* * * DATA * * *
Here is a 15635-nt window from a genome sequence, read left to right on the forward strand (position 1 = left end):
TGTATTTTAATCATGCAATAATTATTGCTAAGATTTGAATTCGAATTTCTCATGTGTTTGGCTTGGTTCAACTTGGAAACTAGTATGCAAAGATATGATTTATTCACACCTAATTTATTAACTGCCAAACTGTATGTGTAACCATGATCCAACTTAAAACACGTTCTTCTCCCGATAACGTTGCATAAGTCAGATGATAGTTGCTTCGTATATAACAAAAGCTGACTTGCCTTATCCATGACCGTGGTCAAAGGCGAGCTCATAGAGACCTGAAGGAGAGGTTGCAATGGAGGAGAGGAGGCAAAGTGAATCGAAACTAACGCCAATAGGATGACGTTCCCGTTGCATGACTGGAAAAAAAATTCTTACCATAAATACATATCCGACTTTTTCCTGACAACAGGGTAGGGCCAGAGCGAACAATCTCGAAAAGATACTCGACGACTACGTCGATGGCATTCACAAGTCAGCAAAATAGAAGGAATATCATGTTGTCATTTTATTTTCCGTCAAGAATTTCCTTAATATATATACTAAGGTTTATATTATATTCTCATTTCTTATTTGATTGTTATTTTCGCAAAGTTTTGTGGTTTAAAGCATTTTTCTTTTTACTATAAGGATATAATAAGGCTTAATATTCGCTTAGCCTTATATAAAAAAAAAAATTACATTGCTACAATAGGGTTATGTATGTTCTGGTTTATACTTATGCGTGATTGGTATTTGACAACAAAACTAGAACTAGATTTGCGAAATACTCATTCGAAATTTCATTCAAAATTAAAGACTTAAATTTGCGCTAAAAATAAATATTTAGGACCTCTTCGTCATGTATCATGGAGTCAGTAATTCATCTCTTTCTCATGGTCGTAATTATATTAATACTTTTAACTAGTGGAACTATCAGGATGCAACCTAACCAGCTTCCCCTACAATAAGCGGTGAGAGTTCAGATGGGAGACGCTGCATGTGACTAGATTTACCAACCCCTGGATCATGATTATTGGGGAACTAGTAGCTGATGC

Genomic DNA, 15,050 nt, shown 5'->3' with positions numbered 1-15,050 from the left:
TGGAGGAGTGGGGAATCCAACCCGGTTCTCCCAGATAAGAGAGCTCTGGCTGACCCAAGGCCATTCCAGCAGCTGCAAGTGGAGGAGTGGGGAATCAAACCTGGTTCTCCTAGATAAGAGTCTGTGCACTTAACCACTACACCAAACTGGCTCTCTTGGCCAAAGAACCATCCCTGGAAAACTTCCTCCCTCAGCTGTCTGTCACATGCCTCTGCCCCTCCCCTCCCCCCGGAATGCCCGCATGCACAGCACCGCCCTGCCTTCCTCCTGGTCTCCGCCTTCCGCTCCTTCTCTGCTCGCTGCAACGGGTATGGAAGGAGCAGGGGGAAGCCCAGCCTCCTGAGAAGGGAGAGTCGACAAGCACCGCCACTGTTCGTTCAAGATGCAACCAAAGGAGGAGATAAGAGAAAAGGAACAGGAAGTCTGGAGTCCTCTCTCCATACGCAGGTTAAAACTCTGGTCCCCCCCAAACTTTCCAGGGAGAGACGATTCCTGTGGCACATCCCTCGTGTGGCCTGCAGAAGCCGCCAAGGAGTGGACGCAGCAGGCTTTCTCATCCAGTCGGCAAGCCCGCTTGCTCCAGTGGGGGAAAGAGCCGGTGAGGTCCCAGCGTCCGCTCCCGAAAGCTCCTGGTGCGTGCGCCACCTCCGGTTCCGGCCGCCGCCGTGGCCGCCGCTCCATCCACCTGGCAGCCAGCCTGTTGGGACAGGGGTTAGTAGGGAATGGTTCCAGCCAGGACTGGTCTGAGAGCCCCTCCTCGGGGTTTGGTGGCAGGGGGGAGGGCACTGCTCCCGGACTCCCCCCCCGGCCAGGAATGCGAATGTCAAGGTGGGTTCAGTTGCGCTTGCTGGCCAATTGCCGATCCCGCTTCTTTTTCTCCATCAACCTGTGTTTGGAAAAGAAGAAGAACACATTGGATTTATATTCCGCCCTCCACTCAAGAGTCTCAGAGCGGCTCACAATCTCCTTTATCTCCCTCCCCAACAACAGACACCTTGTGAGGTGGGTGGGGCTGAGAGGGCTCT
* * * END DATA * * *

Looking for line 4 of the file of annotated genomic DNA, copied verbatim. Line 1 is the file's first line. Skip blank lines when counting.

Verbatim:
TGGAGGAGTGGGGAATCCAACCCGGTTCTCCCAGATAAGAGAGCTCTGGCTGACCCAAGGCCATTCCAGCAGCTGCAAGTGGAGGAGTGGGGAATCAAACCTGGTTCTCCTAGATAAGAGTCTGTGCACTTAACCACTACACCAAACTGGCTCTCTTGGCCAAAGAACCATCCCTGGAAAACTTCCTCCCTCAGCTGTCTGTCACATGCCTCTGCCCCTCCCCTCCCCCCGGAATGCCCGCATGCACAGCACCGCCCTGCCTTCCTCCTGGTCTCCGCCTTCCGCTCCTTCTCTGCTCGCTGCAACGGGTATGGAAGGAGCAGGGGGAAGCCCAGCCTCCTGAGAAGGGAGAGTCGACAAGCACCGCCACTGTTCGTTCAAGATGCAACCAAAGGAGGAGATAAGAGAAAAGGAACAGGAAGTCTGGAGTCCTCTCTCCATACGCAGGTTAAAACTCTGGTCCCCCCCAAACTTTCCAGGGAGAGACGATTCCTGTGGCACATCCCTCGTGTGGCCTGCAGAAGCCGCCAAGGAGTGGACGCAGCAGGCTTTCTCATCCAGTCGGCAAGCCCGCTTGCTCCAGTGGGGGAAAGAGCCGGTGAGGTCCCAGCGTCCGCTCCCGAAAGCTCCTGGTGCGTGCGCCACCTCCGGTTCCGGCCGCCGCCGTGGCCGCCGCTCCATCCACCTGGCAGCCAGCCTGTTGGGACAGGGGTTAGTAGGGAATGGTTCCAGCCAGGACTGGTCTGAGAGCCCCTCCTCGGGGTTTGGTGGCAGGGGGGAGGGCACTGCTCCCGGACTCCCCCCCCGGCCAGGAATGCGAATGTCAAGGTGGGTTCAGTTGCGCTTGCTGGCCAATTGCCGATCCCGCTTCTTTTTCTCCATCAACCTGTGTTTGGAAAAGAAGAAGAACACATTGGATTTATATTCCGCCCTCCACTCAAGAGTCTCAGAGCGGCTCACAATCTCCTTTATCTCCCTCCCCAACAACAGACACCTTGTGAGGTGGGTGGGGCTGAGAGGGCTCT